Aliyah Journal Part VI – Thanksgiving

Remember when you were a kid and asked your mother why there was a mother’s day and father’s day but no children’s day and she answered, “everyday is children’s day?” Well, if you live life with positivity, everyday should be Thanksgiving. For the record, that’s aspirational for me, but I recognize that I nonetheless should be thankful on a regular basis. 

I’ve written in this space that my Aliyah does not come with the glamour or hardships of those that preceded me years ago. Israel is a modernized power, international travel is relatively cheap and conspicuous (in non Covid times at least) and technology enables constant contact with loved ones 24/7 wherever in the world they might be. Still, with bureaucratic hurdles overcome, visa in hand and me waiting for my flight which is a few days away, the sense of loss and separation is palpable. 

I spent this past weekend in Virginia visiting with my daughter and her three children all under age seven, the youngest just two months old. It happened to be my birthday on Saturday and my grandchildren made sure it was the best one ever. When it came time to leave we said our goodbyes with kisses and embraces and as I headed to the car I broke down. I used to not be a crier but as I get older I’m embracing my emotional side and overcoming a severe emotional handicap. There is power in tears; the power to feel, the power to emote, the power to heal. For years I was nearly incapable of crying. When I was a teenager and my mom was ill, dying of cancer, the adults in my life you used to tell me to stay strong and I internalized that to mean stoicism. By the time she passed away, my body was so accustomed to burying pain that an internal mechanism shut down my ability to emote sadness. Admittedly, I have an alternative fallback emotion, anger, that I loathe but is so very much a part of me. It feels like a soda bottle shaken with only your thumb holding back the gaseous eruption. Suppressing it is a lifetime work in progress. I have little to be exacerbated about yet so much to be incensed about all at the time. At fifty seven I am still hankering for balance. 

There was melancholy in my goodbye tears but also overwhelming joy. My daughter made a beautiful life for herself and she brought into this world three beautiful children. The physical distance between us will be wistful but we will make it work. Bringing children into the world is much more than perpetuating DNA, it is the single greatest act of optimism we contribute to the world. If we lacked hope that the world would get better we’d never bring new life into it at least not on purpose. 

Thanksgiving is my favorite holiday, always has been. With apologies to Purim, my favorite bar none. For a good many years my wife and I hosted our greater family Thanksgiving dinners. As the family grew we would have as many as 40 plus people. We always had a Jewish angle to our celebration. When we had enough for a minyan we davened. There were often words of Torah around the table (we have a few rabbis in the clan). I once proudly conducted a siyum on the tractate Sanhedrin in memory of a dear friend before we sat down to our Thanksgiving dinner turning it into a seudat mitzvah as well. It had taken me almost three years to study it on my own and I wrote about it HERE. This tradition of blending the quintessential American holiday with our Jewish observance dates back in my family to my grandfather, a Hasidic rebbe, who for decades had a congregation in Detroit. Before the fanatics kidnapped our religion, he led Thanksgiving dinners in his home unafraid of being tarred and feathered for heresy by the self anointed Halacha police so prevalent in today’s Haredi world.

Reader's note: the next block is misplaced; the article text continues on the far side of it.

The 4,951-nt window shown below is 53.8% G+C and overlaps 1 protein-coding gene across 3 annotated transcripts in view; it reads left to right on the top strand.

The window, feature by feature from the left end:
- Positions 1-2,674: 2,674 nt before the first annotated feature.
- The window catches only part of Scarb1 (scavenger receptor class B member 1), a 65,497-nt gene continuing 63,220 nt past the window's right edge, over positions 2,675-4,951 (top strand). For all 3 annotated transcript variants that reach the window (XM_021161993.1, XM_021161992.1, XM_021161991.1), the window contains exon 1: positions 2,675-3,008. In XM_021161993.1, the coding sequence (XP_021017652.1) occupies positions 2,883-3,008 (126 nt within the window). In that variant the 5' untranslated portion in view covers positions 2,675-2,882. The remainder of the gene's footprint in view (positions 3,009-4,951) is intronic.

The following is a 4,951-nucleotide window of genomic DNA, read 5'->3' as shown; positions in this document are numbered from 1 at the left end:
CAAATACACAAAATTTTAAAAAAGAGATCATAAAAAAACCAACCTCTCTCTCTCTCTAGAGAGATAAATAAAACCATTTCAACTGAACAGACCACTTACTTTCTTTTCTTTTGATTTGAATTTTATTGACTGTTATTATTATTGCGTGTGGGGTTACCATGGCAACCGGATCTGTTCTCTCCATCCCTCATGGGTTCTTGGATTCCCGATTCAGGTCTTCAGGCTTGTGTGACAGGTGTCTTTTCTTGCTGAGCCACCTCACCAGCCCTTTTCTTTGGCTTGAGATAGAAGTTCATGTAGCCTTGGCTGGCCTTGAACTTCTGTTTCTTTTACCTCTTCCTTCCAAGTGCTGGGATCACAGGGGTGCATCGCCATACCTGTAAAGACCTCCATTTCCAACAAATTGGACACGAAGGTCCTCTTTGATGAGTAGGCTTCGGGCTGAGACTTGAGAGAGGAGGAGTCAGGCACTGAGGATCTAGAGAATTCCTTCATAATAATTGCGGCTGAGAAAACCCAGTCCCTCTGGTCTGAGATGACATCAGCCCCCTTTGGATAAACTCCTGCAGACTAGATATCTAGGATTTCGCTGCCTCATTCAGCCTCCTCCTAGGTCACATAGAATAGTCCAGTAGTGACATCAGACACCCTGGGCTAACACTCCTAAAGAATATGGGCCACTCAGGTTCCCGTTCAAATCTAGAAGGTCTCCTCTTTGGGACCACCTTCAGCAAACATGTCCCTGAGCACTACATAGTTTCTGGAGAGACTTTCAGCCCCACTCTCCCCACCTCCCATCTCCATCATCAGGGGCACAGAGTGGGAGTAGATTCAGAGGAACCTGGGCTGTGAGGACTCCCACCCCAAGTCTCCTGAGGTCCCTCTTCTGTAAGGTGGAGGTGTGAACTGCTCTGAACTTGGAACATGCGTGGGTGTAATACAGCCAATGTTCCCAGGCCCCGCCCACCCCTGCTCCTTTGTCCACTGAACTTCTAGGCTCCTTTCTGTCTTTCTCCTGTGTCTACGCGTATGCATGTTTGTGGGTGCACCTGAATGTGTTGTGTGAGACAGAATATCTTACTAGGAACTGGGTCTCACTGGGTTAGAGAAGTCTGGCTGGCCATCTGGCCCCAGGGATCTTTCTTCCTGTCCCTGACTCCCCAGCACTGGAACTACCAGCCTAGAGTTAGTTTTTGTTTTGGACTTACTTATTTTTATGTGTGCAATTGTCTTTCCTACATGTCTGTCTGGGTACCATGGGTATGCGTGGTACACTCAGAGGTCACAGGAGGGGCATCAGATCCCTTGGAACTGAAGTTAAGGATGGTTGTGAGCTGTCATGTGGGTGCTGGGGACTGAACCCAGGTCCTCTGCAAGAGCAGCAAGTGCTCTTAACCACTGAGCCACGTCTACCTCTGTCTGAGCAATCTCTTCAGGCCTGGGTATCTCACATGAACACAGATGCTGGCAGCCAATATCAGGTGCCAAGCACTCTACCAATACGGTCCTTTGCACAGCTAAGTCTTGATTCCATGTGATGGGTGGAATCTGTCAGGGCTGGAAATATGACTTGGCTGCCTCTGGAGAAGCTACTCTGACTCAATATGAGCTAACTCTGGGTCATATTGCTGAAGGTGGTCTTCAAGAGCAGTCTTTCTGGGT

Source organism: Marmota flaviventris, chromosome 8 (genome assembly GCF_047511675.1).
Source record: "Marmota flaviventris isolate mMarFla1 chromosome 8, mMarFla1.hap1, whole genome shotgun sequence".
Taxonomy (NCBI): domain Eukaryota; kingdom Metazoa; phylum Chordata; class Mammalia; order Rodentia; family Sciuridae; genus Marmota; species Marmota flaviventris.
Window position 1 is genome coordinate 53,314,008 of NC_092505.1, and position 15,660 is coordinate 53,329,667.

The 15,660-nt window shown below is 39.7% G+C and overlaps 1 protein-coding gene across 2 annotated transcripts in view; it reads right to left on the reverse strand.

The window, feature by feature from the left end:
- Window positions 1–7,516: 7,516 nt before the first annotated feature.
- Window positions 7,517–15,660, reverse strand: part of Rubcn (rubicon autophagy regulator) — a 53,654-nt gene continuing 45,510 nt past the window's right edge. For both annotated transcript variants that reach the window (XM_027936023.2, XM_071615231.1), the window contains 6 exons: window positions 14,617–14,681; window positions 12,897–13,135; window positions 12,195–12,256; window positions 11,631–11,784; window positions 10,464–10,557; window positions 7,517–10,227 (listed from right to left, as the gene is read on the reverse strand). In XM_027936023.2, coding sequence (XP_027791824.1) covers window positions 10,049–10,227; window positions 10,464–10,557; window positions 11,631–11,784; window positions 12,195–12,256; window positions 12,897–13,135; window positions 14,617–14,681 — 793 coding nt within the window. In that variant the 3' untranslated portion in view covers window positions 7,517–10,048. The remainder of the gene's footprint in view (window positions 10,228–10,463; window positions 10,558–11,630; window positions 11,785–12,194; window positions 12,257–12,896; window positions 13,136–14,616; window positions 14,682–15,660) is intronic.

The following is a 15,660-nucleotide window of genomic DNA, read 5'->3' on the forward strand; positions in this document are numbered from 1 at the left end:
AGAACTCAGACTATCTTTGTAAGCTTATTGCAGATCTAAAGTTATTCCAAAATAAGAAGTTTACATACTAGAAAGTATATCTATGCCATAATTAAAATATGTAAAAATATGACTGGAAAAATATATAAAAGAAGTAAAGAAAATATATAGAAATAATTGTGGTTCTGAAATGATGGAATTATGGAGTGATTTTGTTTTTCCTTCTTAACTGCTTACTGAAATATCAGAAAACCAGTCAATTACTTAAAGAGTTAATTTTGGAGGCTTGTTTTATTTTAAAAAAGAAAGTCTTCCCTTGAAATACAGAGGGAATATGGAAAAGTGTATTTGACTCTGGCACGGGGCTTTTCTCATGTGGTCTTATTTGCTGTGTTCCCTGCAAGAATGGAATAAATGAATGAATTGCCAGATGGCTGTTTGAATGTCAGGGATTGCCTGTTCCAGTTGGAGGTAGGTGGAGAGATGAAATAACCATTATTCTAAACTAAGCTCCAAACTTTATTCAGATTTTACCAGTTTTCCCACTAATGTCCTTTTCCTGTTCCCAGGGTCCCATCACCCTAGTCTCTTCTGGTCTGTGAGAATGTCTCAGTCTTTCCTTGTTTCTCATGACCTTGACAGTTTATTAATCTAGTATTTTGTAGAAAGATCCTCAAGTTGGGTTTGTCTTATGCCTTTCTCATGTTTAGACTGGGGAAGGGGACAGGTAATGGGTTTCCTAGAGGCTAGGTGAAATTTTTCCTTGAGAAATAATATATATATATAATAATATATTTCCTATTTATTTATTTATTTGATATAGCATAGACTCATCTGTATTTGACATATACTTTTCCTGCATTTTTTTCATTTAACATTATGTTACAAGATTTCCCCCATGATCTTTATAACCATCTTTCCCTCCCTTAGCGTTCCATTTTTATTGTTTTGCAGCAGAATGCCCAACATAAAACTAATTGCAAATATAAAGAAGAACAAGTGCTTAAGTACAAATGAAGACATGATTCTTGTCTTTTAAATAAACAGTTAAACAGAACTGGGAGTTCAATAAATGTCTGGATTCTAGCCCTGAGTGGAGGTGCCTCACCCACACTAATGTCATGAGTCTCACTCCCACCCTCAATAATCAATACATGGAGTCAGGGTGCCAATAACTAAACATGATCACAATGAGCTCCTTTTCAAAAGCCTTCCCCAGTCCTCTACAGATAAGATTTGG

Thanksgiving is a reminder to first and foremost be grateful for being an American. I don’t think that statement needs elaboration, just read a newspaper and see how most of the rest of the world lives. Of course I am overwhelmed by having a great family and many loving, loyal friends. I have gratification as well for being a Jew, the Aliyah process has enhanced that sentiment. In a time when immigration has become a political lightning rod here in the US, Israel has not abandoned a cultural thirst for welcoming newcomers. 

Israel is legendary for the z’chuyot, the benefits it gives olim. Included in the Aliyah process are two agencies that guide you, including offering seminars on everything from how to choose health insurance to whether to choose leasing vs. purchasing a car. The flight is free. There is cash assistance, tax abatements and reductions and free language courses. Israel used to run an ad campaign whose slogan was “come to Israel come stay with friends.” It ought to run a campaign with the slogan, “come to Israel, we do immigration right.”  

This year, my last Thanksgiving in the US, dinner will be small and intimate. My youngest daughter and her partner are hosting my son, my wife and I. As we sit down to dinner, I will recall the tears I finally let out a few days ago when I said goodbye to my grandchildren. I will recognize that in the sadness of leaving and the pure joy of having so much family and loved ones, my tears are also tears of gratitude for all the blessings life has bestowed on me.   

About the Author
Joel Moskowitz is a businessman and writer who finally made it to Jerusalem. He is currently chronicling this move in an Aliyah Journal posted on this site.
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